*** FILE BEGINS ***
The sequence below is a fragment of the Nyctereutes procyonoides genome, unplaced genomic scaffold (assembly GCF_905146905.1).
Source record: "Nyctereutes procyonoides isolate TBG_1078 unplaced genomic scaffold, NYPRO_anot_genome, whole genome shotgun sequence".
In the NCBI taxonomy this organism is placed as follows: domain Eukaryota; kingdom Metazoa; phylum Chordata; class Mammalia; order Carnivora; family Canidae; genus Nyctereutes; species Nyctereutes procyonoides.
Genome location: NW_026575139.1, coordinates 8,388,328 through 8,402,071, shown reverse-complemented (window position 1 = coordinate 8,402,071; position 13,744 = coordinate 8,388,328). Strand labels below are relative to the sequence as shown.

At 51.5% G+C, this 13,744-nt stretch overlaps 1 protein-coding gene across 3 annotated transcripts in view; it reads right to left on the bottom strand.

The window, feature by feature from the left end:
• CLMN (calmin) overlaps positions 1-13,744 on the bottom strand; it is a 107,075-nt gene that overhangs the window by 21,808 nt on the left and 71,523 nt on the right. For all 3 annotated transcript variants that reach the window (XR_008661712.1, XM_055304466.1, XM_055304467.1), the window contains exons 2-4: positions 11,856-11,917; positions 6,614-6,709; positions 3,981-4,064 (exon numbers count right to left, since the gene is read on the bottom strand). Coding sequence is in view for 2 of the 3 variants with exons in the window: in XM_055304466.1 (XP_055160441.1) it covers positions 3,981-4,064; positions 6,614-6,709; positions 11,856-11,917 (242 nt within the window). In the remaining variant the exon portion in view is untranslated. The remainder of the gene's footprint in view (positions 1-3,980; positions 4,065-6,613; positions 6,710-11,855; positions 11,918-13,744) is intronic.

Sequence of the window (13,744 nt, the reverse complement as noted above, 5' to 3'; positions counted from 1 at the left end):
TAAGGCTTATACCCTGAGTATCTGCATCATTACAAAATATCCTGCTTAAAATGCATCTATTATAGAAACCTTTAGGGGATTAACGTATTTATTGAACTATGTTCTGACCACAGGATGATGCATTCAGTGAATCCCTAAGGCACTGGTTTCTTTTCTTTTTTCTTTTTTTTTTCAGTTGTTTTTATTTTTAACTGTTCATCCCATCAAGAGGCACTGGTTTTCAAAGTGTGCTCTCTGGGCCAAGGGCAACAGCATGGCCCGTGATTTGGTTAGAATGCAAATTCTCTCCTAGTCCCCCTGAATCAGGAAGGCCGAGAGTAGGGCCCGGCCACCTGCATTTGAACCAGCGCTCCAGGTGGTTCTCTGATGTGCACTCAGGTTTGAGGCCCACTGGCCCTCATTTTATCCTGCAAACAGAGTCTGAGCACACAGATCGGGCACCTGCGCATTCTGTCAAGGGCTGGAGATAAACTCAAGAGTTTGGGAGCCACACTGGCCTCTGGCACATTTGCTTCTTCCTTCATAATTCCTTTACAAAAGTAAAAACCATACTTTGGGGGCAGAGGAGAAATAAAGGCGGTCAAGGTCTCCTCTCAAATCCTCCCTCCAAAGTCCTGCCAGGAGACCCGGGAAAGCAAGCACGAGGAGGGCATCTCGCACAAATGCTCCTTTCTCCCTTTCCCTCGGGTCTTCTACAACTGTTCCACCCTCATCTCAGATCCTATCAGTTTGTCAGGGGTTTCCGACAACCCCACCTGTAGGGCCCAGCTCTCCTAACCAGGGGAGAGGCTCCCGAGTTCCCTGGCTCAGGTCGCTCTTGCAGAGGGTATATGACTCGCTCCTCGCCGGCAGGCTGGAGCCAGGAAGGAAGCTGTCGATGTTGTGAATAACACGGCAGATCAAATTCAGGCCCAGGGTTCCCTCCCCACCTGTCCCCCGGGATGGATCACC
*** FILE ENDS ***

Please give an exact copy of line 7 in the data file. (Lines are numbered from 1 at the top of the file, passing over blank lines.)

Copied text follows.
• CLMN (calmin) overlaps positions 1-13,744 on the bottom strand; it is a 107,075-nt gene that overhangs the window by 21,808 nt on the left and 71,523 nt on the right. For all 3 annotated transcript variants that reach the window (XR_008661712.1, XM_055304466.1, XM_055304467.1), the window contains exons 2-4: positions 11,856-11,917; positions 6,614-6,709; positions 3,981-4,064 (exon numbers count right to left, since the gene is read on the bottom strand). Coding sequence is in view for 2 of the 3 variants with exons in the window: in XM_055304466.1 (XP_055160441.1) it covers positions 3,981-4,064; positions 6,614-6,709; positions 11,856-11,917 (242 nt within the window). In the remaining variant the exon portion in view is untranslated. The remainder of the gene's footprint in view (positions 1-3,980; positions 4,065-6,613; positions 6,710-11,855; positions 11,918-13,744) is intronic.